HOUSTON — The Chiefs would have taken a triumph over the Houston Texans under any circumstance, but Sunday's 27-20 win spins an upbeat perspective on the season.
The Chiefs dominated an opponent in the first half with similar postseason aspirations. Quarterback Alex Smith generated an efficient offense and threw three touchdown passes, two to tight end Travis Kelce.
The defense was formidable, racking up sacks, big stops and forcing two turnovers, and special teams did their part by producing points.
If that's not enough, how about some recent Andy Reid history? This was his third opener with the Chiefs. He won his first one and the team made the playoffs. Last season, the Chiefs lost their opener and failed to make postseason.
The Chiefs didn't score in the second half, but they kept the Texans at bay, yielding a late touchdown and field goal as Houston's offense found new life with backup quarterback Ryan Mallett.
An onside kick recovering was needed to clinch the game and wide receiver Jeremy Maclin, the team's new wide receiver weapon, provided the good hands there.
Houston's best chance to make a dent with the game in striking distance occurred midway through the third quarter. The Texans drove from their 20 to the Chiefs 11 and faced a fourth-and-1.
Quarterback Brian Hoyer handed off to Alfred Blue, and there was nose tackle Dontari Poe on the stop along with Husain Abdullah and Jaye Howard for no gain.
Poe, who had missed all of training camp recovering from a back injury, was back and helping the Chiefs keep pressure on Hoyer. Also in action were three other top defenders _ linebacker Derrick Johnson, tackle Mike DeVito and safety Eric Berry _ who missed extensive playing time last season.
They all had a hand in the decisive Chiefs' triumph that started taking shape early.
The Chiefs didn't get on the board on their first possession, but scored quickly after the Texans got their hands on ball for the first time.
Houston's first snap floated back to Hoyer and in a flash, Chiefs linebacker Justin Houston brought heat. The pass from a flustered Hoyer was disrupted and rookie cornerback Marcus Peters, the first-round draft pick from Washington, on his first NFL snap, went low for the interception.
The Chiefs were in business at the Texans' 13 and after Jamaal Charles picked up 3 yards, Smith fired a laser beam to Kelce cutting across the back of the end zone.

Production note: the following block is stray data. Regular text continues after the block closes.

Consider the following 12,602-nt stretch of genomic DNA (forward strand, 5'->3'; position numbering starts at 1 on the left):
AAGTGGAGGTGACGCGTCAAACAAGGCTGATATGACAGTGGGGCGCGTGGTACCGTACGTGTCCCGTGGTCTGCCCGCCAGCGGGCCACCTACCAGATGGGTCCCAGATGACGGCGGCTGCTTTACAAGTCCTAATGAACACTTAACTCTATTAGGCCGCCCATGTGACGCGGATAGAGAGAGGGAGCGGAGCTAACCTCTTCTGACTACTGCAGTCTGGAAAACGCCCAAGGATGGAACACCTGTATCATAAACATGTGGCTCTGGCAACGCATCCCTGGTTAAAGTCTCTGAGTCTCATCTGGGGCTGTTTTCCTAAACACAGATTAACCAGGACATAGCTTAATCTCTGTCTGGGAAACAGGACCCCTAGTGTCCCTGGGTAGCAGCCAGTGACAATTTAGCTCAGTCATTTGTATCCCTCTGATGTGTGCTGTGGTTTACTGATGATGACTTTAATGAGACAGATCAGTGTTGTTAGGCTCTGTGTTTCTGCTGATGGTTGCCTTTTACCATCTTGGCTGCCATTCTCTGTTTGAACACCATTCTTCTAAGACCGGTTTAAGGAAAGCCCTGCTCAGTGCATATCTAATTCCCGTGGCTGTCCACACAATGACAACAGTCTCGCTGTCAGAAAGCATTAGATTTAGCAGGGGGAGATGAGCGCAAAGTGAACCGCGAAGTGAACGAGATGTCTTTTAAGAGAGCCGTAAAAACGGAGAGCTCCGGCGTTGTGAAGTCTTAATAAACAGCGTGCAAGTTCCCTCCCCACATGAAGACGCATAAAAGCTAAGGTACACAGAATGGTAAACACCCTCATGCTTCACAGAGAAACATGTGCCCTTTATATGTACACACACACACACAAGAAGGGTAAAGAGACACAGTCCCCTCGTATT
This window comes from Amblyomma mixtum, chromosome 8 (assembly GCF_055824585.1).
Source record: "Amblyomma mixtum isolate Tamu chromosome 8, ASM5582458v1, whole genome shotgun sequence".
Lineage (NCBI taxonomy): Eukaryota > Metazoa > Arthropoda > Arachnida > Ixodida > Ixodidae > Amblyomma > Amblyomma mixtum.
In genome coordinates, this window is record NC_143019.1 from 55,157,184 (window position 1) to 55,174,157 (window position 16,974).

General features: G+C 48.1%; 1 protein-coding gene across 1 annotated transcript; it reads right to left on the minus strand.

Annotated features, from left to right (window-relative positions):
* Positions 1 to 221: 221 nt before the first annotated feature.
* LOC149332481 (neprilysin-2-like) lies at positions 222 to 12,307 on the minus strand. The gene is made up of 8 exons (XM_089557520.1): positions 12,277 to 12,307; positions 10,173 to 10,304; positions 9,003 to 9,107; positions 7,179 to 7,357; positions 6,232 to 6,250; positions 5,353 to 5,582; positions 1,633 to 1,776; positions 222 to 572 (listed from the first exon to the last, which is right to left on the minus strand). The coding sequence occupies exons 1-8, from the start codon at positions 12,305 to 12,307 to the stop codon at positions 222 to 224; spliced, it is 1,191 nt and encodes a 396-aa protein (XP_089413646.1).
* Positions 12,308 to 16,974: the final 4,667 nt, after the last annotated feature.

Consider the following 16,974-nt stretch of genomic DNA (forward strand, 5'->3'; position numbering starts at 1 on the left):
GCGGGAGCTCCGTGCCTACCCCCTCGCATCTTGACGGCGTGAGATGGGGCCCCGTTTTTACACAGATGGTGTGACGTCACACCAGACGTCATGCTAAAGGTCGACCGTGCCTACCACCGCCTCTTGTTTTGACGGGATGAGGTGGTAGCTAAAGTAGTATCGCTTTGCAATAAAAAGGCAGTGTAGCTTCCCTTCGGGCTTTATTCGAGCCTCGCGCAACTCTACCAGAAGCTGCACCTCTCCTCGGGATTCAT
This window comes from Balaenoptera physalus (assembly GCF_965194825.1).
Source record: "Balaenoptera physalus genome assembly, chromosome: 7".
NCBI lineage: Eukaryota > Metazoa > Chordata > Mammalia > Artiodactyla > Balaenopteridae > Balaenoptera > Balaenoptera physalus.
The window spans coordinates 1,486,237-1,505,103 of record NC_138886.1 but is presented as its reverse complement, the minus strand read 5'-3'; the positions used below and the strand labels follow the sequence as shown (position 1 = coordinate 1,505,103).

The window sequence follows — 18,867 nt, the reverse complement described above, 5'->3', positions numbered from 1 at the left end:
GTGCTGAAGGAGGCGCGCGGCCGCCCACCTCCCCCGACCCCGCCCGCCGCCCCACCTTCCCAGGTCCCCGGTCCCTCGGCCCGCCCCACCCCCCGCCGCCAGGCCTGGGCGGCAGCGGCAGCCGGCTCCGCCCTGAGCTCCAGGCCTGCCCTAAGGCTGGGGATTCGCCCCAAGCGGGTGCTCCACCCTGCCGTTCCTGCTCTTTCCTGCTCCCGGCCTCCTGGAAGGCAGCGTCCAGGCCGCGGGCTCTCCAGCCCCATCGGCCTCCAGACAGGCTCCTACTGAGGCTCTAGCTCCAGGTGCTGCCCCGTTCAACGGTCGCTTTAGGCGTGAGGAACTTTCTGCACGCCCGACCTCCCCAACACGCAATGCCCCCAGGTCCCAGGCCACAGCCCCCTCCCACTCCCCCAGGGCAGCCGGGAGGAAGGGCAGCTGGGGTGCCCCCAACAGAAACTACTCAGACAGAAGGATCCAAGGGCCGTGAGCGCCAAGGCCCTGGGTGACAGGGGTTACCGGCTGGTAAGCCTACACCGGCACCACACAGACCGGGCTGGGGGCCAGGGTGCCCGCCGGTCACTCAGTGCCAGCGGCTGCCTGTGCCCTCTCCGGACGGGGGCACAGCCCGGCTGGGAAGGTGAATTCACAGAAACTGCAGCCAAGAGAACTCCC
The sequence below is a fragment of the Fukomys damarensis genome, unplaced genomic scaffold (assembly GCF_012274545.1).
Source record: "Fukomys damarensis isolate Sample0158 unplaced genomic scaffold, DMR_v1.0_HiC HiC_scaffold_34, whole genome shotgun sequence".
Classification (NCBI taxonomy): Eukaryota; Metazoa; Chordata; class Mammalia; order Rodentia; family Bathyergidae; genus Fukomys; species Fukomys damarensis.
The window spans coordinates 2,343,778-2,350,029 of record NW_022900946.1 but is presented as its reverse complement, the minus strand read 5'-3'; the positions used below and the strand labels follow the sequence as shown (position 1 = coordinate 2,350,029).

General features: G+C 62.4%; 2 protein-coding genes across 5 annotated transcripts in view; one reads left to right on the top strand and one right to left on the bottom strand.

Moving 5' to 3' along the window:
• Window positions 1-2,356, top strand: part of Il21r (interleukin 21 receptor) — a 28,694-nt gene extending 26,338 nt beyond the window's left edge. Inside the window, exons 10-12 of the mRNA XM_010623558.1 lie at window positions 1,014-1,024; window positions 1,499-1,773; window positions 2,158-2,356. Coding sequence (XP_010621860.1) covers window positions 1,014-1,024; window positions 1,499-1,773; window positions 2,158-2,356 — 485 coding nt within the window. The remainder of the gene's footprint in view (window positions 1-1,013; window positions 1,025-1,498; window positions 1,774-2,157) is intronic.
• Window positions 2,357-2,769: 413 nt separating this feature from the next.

Less than four minutes into the season, the Chiefs led 7-0.
It would become 14-0 on the next drive, one that required more labor and was punctuated with an inventive touchdown celebration.
Smith and Charles hooked up for a 17-yard completion on 3rd and 13 with center Mitch Morse clearing traffic near the end of the play.
From the 42, Smith found Kelce all alone around the 25. With no obstruction to the end zone, Kelce started his celebration at the 10, went windmill with one arm while holding out the ball in the other and punching the poor pigskin into the stands on a bounce.
The Texans got untracked here, driving 80 yards with Hoyer throwing over the smaller Peters and into the outstretched hands of DeAndre Hopkins from 4 yards for the touchdown. But Randy Bullock's missed extra point _ remember, they're from 33 yards _ left the score 14-6.
The Texans gained no momentum from the drive. Nearly everything went the Chiefs' way the rest of the first half. Well, almost everything. Texans' defensive star J.J. Watt recorded a sack after losing his helmet, but otherwise couldn't make a difference.
The Chiefs offensive line, which changed over the weekend when it was determined Eric Fisher couldn't start at right tackle because of high ankle sprain, held its own against what's believed to be one of the NFL's top defenses.
Another Smith touchdown pass, this time to Charles from 7 yards, which occurred on the first play after a Derrick Thomas-like sack and strip by Houston and Allen Bailey recovery.
Cairo Santos' second field goal, this one from 48 yards, was set up by De'Anthony Thomas' 17-yard punt return that was one step away from a sprint to the end zone.
The Texans operated their two-minute offense with efficiency at the end of the half and tacked on a field goal just before halftime, but even then the Chiefs claimed a small victory when Jamell Fleming broke up a pass in the end zone just before the kick.
As the second half unfolded with the Chiefs defense continuing to harass Hoyer, the boo-birds flocked to RNG Stadium. They turned to cheers when the Texans replaced Hoyer with Mallett.
Mallett moved the Texans, but the distance was too far because of the Chiefs' fast start.